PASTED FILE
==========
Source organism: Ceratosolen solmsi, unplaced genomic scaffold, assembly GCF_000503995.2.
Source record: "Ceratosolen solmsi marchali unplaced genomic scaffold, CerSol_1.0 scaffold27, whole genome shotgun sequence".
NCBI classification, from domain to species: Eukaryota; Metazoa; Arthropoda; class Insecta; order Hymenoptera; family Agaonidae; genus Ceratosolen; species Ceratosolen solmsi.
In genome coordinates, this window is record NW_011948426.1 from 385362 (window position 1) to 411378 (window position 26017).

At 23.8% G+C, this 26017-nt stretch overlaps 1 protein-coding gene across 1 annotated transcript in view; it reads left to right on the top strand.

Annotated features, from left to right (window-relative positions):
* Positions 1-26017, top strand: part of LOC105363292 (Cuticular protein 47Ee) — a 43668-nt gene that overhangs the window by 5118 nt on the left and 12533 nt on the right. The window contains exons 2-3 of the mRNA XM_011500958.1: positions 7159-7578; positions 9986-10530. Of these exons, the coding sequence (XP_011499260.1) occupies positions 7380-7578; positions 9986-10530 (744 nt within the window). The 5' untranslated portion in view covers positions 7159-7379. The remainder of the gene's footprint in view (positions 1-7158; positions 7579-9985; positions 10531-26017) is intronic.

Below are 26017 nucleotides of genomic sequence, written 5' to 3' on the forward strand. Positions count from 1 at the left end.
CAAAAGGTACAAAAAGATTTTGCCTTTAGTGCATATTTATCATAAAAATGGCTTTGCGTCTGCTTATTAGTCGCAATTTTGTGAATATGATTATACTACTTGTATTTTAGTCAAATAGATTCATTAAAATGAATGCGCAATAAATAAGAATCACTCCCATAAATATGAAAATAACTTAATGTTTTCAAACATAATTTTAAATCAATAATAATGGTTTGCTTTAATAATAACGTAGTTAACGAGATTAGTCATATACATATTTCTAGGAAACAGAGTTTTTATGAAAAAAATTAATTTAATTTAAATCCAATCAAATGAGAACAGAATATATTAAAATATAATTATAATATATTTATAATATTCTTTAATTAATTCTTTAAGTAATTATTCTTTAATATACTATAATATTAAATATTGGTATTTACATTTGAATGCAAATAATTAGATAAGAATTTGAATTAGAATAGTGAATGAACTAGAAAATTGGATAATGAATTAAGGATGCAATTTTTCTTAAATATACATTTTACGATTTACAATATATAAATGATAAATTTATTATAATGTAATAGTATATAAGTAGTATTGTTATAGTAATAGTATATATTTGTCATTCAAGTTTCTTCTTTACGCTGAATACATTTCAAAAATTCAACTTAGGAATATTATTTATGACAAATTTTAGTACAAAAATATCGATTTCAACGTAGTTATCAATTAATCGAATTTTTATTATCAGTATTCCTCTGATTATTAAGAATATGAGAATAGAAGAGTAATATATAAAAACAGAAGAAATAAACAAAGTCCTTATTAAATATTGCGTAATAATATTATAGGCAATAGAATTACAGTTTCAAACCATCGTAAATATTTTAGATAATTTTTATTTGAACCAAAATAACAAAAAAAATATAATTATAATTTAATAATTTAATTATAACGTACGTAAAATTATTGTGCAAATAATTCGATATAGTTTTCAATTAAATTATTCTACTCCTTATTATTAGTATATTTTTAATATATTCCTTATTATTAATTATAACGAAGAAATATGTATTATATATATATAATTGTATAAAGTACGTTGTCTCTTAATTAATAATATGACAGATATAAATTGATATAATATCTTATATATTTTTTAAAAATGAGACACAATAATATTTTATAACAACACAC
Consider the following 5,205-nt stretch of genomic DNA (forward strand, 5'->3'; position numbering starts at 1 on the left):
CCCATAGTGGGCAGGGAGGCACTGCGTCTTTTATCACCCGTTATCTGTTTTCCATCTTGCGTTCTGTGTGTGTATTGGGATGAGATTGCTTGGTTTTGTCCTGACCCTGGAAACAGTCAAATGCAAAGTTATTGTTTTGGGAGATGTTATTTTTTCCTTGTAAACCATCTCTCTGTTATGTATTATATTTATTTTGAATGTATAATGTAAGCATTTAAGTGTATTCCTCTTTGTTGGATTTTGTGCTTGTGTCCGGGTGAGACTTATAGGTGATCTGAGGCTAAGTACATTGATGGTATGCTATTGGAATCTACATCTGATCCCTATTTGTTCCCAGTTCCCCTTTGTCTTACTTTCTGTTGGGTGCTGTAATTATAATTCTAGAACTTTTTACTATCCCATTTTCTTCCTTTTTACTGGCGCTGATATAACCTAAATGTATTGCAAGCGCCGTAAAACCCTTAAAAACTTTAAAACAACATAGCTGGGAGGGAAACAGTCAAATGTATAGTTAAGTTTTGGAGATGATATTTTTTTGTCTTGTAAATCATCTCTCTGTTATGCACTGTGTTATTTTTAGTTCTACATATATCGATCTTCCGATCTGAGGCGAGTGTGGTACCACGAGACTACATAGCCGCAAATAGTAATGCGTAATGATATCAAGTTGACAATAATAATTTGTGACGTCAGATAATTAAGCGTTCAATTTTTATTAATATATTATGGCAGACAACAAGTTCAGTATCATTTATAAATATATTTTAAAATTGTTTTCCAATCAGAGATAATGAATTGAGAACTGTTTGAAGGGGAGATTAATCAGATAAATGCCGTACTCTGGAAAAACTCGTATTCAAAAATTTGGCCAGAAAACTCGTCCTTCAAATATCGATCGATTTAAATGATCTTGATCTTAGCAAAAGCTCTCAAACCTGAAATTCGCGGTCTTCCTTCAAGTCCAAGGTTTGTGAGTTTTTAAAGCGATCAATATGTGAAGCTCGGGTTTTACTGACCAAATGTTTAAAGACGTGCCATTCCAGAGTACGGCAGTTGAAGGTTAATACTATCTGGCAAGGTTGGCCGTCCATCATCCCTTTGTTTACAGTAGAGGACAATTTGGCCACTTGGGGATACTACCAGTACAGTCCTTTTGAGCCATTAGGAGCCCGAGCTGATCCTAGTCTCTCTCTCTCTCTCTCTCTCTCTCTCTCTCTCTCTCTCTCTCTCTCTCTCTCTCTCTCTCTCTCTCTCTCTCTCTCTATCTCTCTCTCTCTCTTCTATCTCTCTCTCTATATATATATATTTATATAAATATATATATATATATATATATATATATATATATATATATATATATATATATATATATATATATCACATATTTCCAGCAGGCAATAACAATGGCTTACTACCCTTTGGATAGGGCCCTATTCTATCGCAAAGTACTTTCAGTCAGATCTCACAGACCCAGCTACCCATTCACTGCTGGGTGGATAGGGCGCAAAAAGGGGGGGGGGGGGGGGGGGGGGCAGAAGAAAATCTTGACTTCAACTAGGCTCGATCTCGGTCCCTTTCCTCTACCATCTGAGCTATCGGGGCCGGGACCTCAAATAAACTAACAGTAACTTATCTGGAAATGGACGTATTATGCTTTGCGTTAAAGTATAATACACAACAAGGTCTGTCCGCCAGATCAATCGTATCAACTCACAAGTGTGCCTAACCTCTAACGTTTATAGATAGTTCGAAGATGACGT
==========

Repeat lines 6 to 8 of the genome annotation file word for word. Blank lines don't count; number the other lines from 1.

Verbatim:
Annotated features, from left to right (window-relative positions):
* Positions 1-26017, top strand: part of LOC105363292 (Cuticular protein 47Ee) — a 43668-nt gene that overhangs the window by 5118 nt on the left and 12533 nt on the right. The window contains exons 2-3 of the mRNA XM_011500958.1: positions 7159-7578; positions 9986-10530. Of these exons, the coding sequence (XP_011499260.1) occupies positions 7380-7578; positions 9986-10530 (744 nt within the window). The 5' untranslated portion in view covers positions 7159-7379. The remainder of the gene's footprint in view (positions 1-7158; positions 7579-9985; positions 10531-26017) is intronic.

Below are 26017 nucleotides of genomic sequence, written 5' to 3' on the forward strand. Positions count from 1 at the left end.